Skip to comments.The appalling apartments of Los Angeles: the 'worst cities for renters' in America
Posted on 05/13/2013 3:46:46 PM PDT by Lorianne
Los Angeles, California, is one of the most expensive cities in America. As the housing bust cast more and more people into the rental market, prices have gone up in cities across the country - and L.A. is no exception.
The average price of rent in Los Angeles is about $1,600 a month. But you can live in L.A. on the cheap as long as you're willing to put up with certain things - like bunk beds, cats, and marijuana.
Earlier this month, a Kentucky man started a blog to highlight some of the more dilapidated properties he sees advertised on Craigslist as he attempts to find an apartment in New York City.
Last week, Business Insider took a look at some of the rental properties advertised on Craigslist in the L.A. market and found a similar collection of less-than-lovely properties, several of which are pictured below.
(Excerpt) Read more at dailymail.co.uk ...
I should have said “low-rent apartment in Los Angeles.”
Is Los Angeles still considered part of the US?
No it’s part of Alta Mexico.
Descent into the 3rd world
Any bars on the windows?
That room in post #1 looks like the beginnings of a drop house. You could fit 25 people in that room, at least.
Illegal immigrant chic.
“That room in post #1 looks like the beginnings of a drop house. You could fit 25 people in that room, at least.”
25 years ago Brazilian illegals were living in my town like that (in northern NJ), with one big difference: they simply had mattresses on the floor (no box springs or “beds”).
The Brazilians were pikers. This way you can stack ‘em at least five high. Donna’s right, this is illegal alien chic. She and I live close enough to it to see this crap first hand.
My old hometown in Western Connecticut was overpopulated by Brazilians. The street I grew up on wasn’t too bad, but my Mom’s best friend’s neighborhood was overwhelmed. Your post struck a familiar chord, Mom said Mrs. B. referred to them as “Mattress People”. I didn’t realize it was a common phenomenon !
Yes, it was really sad; some of them were here on work visas (which lasted two years), and the government wouldn’t let their families come (I guess to make sure they’d leave after two years). Some of them couldn’t make it; they missed their families, so they’d leave early. For the ones that were illegal, this was back when they actually feared deportation - they didn’t take that lightly (they were well-behaved).
Back then there were a much smaller number, some of them were legal, and the others were afraid of deportation. Now they’ve been swept aside by a much larger wave of illegal Peruvians and Ecuadorans, and our Peruvian Day Parade dwarfs our St. Patrick’s Day Parade (for which we had been renowned in the past). At this point we’d be closing schools, dealing with high vacancy rates, etc. without them, so the government has decided to stop enforcing any immigration laws.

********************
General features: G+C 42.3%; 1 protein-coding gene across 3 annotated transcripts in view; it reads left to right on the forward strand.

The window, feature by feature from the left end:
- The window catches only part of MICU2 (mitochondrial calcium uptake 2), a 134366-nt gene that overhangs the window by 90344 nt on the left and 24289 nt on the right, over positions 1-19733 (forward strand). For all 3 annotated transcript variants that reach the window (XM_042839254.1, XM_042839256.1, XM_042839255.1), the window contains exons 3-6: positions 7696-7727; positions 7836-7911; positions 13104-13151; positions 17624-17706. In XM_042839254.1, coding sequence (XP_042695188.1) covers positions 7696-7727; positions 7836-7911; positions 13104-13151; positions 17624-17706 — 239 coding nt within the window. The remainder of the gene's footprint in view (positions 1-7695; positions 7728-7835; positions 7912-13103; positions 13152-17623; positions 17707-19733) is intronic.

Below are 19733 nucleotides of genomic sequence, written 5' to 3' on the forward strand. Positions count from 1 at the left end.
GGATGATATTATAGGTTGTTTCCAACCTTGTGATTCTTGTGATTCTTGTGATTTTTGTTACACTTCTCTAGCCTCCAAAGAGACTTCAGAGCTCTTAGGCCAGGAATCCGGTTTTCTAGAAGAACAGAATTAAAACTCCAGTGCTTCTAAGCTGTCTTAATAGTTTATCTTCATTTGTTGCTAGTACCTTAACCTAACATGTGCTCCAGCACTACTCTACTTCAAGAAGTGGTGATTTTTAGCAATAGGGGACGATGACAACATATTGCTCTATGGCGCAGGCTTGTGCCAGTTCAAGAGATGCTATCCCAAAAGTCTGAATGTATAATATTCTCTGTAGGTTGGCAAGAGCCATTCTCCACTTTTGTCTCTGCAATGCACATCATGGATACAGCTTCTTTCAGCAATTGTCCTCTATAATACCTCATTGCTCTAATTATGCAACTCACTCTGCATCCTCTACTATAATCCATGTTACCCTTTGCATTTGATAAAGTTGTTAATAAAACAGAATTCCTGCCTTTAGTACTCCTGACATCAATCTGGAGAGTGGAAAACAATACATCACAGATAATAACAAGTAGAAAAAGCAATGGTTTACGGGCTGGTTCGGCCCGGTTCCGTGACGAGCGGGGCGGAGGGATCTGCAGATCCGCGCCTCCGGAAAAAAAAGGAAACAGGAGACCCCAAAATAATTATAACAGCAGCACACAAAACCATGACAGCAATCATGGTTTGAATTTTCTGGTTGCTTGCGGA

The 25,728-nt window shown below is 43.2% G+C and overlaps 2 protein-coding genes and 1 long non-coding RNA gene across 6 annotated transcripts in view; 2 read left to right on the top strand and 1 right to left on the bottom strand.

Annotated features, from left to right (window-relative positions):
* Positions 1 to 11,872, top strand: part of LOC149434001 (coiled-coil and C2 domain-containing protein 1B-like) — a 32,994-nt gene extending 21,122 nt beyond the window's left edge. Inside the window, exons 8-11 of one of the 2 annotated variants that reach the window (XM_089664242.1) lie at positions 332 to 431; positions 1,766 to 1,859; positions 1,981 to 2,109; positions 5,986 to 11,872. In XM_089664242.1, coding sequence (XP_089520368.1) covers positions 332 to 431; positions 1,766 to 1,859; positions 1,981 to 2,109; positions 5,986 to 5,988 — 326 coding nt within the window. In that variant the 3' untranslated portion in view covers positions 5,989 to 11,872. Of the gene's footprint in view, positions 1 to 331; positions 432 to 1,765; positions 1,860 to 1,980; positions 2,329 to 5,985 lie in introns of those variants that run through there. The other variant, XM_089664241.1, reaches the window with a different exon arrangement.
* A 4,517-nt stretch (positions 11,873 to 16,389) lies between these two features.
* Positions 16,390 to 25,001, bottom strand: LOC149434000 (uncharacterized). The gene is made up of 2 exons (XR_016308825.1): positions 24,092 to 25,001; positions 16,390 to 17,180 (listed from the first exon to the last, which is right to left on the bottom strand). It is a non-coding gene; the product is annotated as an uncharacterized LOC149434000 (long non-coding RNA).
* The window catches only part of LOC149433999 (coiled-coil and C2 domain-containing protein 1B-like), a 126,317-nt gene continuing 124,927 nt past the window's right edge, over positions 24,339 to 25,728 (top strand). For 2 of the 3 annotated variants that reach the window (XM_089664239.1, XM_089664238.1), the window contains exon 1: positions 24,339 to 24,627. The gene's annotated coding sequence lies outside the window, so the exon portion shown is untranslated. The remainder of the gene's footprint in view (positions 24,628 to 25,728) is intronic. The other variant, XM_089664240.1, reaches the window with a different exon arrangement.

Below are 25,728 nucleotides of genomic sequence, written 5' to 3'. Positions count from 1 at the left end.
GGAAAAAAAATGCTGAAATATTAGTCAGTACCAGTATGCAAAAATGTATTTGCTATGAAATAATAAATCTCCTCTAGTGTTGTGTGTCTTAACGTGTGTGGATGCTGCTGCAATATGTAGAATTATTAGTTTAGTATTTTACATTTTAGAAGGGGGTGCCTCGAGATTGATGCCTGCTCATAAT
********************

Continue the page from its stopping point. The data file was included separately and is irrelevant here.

I was back in my old home town last summer. The big story was how many had ‘self deported’. The combination of U.S. economic doldrums, and Brazilian economic growth was causing reverse migration.
Thanks for your reply.
They tried pitching that “illegals are self-deporting” years ago hear in NJ, then a Dem governor admitted that without illegals we had actually lost population. Given that we lost an electoral vote, I believe him; we’ve instead become inundated with other South and Central Americans, and they have no intention of leaving. I honestly believe 25% of the females I see are pregnant - these people are never going back to a place where you squat over a hole to relieve yourself, and carry your water from a stream. Those anchor babies (paid for, fed, clothed, and housed by yours truly) are the next generation of “Americans” (I never see pregnant American women anymore); the demographic nightmare forecast for 2050 (to prevent panic or reaction) is here NOW, and the last two presidential elections prove it.
They are here to keep classrooms and apartments full (they aren’t even needed for work anymore, and many of them don’t work at all - they learned quickly from our permanent underclass).
Interesting observation. I can say from personal experience, that the downtown area of hometown (Danbury) was noticeably less congested last year than in 2006, but that may be due to the overall economic downturn. Downtown is the mecca for all things Brasil, in that area. I will have to check in with my local pals, and compare notes with your findings. Thanks, again.
There may be fewer in my area now, but I doubt they went home (and there are still plenty here). I do see some businesses suffering, especially those that opened with the intent of separating the illegals from their ill-gotten, untaxed wages (Spanish/Portuguese sports bars, Latino fast food joints, etc.); those that stayed can’t be getting much work (NJ is literally dying out economically).
My pleasure; always happy to learn what’s going on “on the ground” in other parts.
Thanks + likewise !